No language doesn’t mean something to someone. And no language has nothing to offer.

More Fruitless Thinking About Languages

Why is it that I have more e-mails in my inbox in Welsh than I do in Gaelic? And I have none in German, French, or Hebrew. Even from my Hebrew teacher, whom I e-mailed in Hebrew but who replied in English.

InboxAh, anyway. Chan eil fìos agam gun robh mi ag ràdh mu dheidhinn anns mo bhlog seo, I don’t know if I’ve mentioned it on the blog, ach cha d’fhuair mi nòtaichean math às am measadh Mòdal a Trì agus chan eil mi a’ dhèanam h n Cùrsa Adhartais a-nis. Tha mi an dòchas gun tòiseach mi an cùrsa a-rithist ann an September (le cobhair Dè!).

Meanwhile, I’m no longer studying Greek (such a relief!) but I’m doing modern Hebrew at WEA, which is fun, because at least 50% of it is talking; but also a little odd, because with a year of Biblical Hebrew under my belt, I’m definitely ahead of the class. It’s useful practicing the talking, but most of the time, it’s more like I’m being reminded of stuff I already know than actually learning at this point. But still fun!

Le weekend passé, j’ai parlé un peu de français à la homeschool bush dance. “Ah, Rachelle, comment ça va?”

“Euh… Bien, merci…”

“Parles-tu beaucoup du français maintenant?”

“Euh… Non… Non, je ne parle rien du français. Mais… mais hier… hier j’ai cherché au YouTube pour le vidéo du OuestJet, le vidéo du Poisson d’Avril du OuestJet… c’était très drôle.”

Yes, you may wince in horror at my French abilities there.

Nous avons parlé un petit peu en français et puis, ma famille est arrivée. Ma maman ne peut parler du français et ma soeur peut entender un peu. Ma pére a dis EN ANGLAIS qu’il AVAIT parlé du français bien. Et donc, je ne peut pas parler en plus en français.

Jeudi j’ai entendu mon amie parlent en français avec son père. Elle a étudié le français avec le même professeur mais l’année avant moi et elle parle COURAMMENT. C’est déprimant.

C’est évident: je dois pratique le français en plus. En quelque sorte. Je ne sais pas quoi.

Und auch muss ich Deutsch üben. Ich hab’ das schon gesagt. Ach jetzt sprech’ ich immer noch kein Deutsch. Jemals.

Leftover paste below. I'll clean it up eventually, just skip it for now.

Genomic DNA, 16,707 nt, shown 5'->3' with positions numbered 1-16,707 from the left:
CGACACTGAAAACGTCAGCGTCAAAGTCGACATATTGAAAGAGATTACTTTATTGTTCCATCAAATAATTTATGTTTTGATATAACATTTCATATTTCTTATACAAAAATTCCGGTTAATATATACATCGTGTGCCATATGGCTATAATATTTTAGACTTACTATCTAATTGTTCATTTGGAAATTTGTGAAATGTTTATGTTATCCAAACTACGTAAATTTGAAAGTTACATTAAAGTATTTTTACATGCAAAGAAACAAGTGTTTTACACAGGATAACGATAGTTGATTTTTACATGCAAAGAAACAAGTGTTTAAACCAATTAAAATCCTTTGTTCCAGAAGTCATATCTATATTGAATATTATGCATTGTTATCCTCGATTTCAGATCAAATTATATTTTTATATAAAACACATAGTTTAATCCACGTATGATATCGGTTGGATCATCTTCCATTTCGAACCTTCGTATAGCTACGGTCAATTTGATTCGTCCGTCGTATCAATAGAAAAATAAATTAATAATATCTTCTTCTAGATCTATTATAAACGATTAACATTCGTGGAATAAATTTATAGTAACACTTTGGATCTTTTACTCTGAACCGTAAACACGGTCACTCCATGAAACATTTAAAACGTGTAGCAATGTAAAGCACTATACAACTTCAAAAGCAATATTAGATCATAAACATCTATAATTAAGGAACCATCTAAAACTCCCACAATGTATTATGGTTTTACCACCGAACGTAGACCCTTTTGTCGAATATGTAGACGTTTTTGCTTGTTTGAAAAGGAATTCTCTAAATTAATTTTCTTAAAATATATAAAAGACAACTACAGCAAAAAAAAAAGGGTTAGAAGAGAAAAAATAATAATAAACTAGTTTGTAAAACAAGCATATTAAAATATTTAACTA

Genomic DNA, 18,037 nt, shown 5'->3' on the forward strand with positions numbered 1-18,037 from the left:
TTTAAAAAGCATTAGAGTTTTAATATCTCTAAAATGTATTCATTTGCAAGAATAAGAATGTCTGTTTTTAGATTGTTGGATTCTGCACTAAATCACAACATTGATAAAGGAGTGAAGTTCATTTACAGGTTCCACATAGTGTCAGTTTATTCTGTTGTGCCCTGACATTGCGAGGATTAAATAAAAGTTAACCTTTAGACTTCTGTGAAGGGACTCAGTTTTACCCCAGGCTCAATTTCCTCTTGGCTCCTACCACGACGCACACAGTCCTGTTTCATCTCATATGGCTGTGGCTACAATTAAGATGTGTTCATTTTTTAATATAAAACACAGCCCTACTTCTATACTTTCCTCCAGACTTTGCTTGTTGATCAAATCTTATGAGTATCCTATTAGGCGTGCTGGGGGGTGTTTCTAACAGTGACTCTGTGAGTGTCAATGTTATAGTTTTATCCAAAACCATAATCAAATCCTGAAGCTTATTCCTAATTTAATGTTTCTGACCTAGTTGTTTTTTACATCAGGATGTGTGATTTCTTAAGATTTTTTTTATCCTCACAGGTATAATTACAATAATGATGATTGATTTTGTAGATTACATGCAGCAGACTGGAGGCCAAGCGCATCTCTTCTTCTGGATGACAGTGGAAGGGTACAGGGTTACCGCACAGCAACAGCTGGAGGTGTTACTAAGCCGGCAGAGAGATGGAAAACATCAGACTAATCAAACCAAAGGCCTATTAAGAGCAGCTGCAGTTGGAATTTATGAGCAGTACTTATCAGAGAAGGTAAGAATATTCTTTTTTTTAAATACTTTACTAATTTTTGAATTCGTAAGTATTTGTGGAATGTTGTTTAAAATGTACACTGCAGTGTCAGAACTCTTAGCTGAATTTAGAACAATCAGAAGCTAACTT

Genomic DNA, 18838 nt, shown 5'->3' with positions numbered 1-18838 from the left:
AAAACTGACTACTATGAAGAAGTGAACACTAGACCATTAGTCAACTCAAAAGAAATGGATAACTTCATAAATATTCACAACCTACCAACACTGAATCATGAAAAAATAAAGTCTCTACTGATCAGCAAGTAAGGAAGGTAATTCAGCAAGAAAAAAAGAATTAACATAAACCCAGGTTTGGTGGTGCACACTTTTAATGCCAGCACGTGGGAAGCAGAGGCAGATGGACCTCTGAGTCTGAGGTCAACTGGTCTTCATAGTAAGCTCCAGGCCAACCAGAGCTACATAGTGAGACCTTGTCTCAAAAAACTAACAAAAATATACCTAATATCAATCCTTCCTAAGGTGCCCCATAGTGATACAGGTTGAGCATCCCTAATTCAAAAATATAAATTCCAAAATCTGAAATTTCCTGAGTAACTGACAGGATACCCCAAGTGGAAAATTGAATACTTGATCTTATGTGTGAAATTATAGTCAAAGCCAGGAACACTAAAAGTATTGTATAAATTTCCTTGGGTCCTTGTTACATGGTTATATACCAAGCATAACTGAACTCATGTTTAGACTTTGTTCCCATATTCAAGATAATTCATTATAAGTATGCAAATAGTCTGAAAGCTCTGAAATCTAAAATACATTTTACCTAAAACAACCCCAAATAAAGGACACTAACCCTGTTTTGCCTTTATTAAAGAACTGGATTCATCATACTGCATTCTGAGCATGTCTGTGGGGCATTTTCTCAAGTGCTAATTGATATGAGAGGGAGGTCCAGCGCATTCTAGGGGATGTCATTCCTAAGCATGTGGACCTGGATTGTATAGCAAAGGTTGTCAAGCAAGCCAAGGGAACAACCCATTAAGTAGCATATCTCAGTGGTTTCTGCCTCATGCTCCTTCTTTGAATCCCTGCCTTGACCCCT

So what now? Nothing can change, really, since I’m barely keeping up with schoolwork as it is. My New Years’ Resolution for this year was to stop running after every shiny new language that caught my eye and focus on ones I already knew. Well, that worked, since I did a Welsh intensive in February. I’m still eyeing off a couple of new languages for next year, such as Kaurna… and a friend has suggested we might do WEA Farsi together next year. At least I’d be able to speak Gaelic, Welsh and Hebrew with her, though.

That’s probably enough fruitless musing about my linguistic failings. I’ve a lecturer pestering me about an essay…

 

Language Update

Would you believe me if I said that in thirty hours, I’d spoken six languages?

Mind you, “spoken” is a bit of an overstatement when it comes to the last. Okay, so, four of the previous five (Gaelic, Hebrew, Welsh, German) have the CH sound, all pronounced without any questions or comments, and so does the sixth (Greek), and yet apparently it’s too difficult to pronounce. But that’s an old gripe. In my opinion, Australian or not, if you’re teaching a language with the CH sound, you can jolly well pronounce the CH sound! It’s not that hard! (And if it is, feel free to choke).

Anyway… Rather than rant about stupid Australian language teachers with dodgy accents (two of the languages), I’ll try and calm myself by detailing my abilities in each language.

ENGLISH (English) – no change, as far as I can tell, to my ability to speak English. Self-rating: C2

DEUTSCH (German) – as I mentioned at New Years’, my German abilities have shot through the floor in the last two and a bit years. Don’t get me wrong, I can still handle a basic conversation, but now I have an obvious accent and a more hesitant vocabulary. As for the grammar – I don’t know that I’d really remember much at all. Self-rating: B1